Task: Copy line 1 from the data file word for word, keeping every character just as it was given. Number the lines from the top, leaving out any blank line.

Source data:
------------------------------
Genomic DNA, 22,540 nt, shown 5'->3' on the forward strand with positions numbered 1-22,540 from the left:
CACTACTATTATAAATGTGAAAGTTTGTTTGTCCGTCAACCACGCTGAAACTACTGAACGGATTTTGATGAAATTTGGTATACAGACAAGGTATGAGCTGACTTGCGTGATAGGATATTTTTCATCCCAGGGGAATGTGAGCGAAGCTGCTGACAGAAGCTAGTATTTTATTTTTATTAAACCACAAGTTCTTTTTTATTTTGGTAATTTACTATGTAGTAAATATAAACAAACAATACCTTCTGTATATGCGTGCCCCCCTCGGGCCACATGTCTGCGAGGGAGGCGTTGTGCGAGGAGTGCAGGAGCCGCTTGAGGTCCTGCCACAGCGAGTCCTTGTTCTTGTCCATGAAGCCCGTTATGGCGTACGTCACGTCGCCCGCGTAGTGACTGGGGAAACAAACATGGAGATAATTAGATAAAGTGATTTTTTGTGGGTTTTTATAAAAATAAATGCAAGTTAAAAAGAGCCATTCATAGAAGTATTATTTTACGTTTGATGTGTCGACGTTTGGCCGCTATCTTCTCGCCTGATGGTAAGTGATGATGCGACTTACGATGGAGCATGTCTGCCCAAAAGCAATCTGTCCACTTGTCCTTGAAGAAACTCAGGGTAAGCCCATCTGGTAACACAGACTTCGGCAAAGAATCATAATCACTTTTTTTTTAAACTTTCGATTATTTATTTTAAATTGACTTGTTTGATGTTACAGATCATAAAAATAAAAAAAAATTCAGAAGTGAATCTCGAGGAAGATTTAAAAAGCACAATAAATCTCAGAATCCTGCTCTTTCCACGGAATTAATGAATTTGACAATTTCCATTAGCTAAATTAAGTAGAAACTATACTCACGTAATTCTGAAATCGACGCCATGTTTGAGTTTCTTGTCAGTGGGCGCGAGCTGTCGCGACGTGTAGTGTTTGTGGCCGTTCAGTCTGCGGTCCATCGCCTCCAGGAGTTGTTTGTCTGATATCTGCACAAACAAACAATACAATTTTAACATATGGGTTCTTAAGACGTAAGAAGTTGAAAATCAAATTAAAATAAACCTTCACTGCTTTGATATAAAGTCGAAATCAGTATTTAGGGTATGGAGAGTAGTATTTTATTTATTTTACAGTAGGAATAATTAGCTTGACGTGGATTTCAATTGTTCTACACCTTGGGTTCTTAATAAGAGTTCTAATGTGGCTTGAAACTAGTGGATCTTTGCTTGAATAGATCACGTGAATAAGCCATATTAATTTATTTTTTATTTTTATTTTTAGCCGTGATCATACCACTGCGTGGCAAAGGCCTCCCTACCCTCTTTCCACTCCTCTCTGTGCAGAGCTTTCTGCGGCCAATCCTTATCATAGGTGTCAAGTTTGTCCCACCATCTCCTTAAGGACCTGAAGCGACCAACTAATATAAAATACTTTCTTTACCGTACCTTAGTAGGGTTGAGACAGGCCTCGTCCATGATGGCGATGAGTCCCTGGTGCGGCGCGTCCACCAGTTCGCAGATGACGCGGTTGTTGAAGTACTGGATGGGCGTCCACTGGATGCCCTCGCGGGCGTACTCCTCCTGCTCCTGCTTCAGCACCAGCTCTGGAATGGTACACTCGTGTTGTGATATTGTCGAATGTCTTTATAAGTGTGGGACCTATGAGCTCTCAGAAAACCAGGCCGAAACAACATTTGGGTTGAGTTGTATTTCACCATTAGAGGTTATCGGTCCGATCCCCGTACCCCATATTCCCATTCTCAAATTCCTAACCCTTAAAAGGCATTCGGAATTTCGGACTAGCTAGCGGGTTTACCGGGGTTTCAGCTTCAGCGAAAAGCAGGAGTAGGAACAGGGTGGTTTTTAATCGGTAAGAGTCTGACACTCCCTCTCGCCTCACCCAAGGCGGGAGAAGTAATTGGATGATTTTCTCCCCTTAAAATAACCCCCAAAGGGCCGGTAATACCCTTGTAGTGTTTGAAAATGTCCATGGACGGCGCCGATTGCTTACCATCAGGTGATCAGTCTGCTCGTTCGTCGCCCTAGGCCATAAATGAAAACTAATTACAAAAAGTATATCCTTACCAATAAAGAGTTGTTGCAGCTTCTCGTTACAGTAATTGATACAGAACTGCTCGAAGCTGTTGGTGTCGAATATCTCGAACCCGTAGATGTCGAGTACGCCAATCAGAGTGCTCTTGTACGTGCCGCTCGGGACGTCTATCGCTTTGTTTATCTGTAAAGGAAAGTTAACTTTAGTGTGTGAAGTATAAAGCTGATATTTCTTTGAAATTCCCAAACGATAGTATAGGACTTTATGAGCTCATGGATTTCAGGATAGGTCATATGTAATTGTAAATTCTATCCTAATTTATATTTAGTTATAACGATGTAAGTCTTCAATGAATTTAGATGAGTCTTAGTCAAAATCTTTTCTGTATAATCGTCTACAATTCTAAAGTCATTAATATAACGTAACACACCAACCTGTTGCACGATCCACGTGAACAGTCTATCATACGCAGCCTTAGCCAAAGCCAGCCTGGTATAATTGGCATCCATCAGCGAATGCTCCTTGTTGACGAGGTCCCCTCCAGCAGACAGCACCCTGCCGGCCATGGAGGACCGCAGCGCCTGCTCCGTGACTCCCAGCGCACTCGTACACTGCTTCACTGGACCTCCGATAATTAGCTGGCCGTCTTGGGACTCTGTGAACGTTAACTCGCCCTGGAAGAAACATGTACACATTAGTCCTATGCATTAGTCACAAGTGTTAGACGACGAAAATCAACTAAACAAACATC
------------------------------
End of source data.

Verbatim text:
Genomic DNA, 22,540 nt, shown 5'->3' on the forward strand with positions numbered 1-22,540 from the left: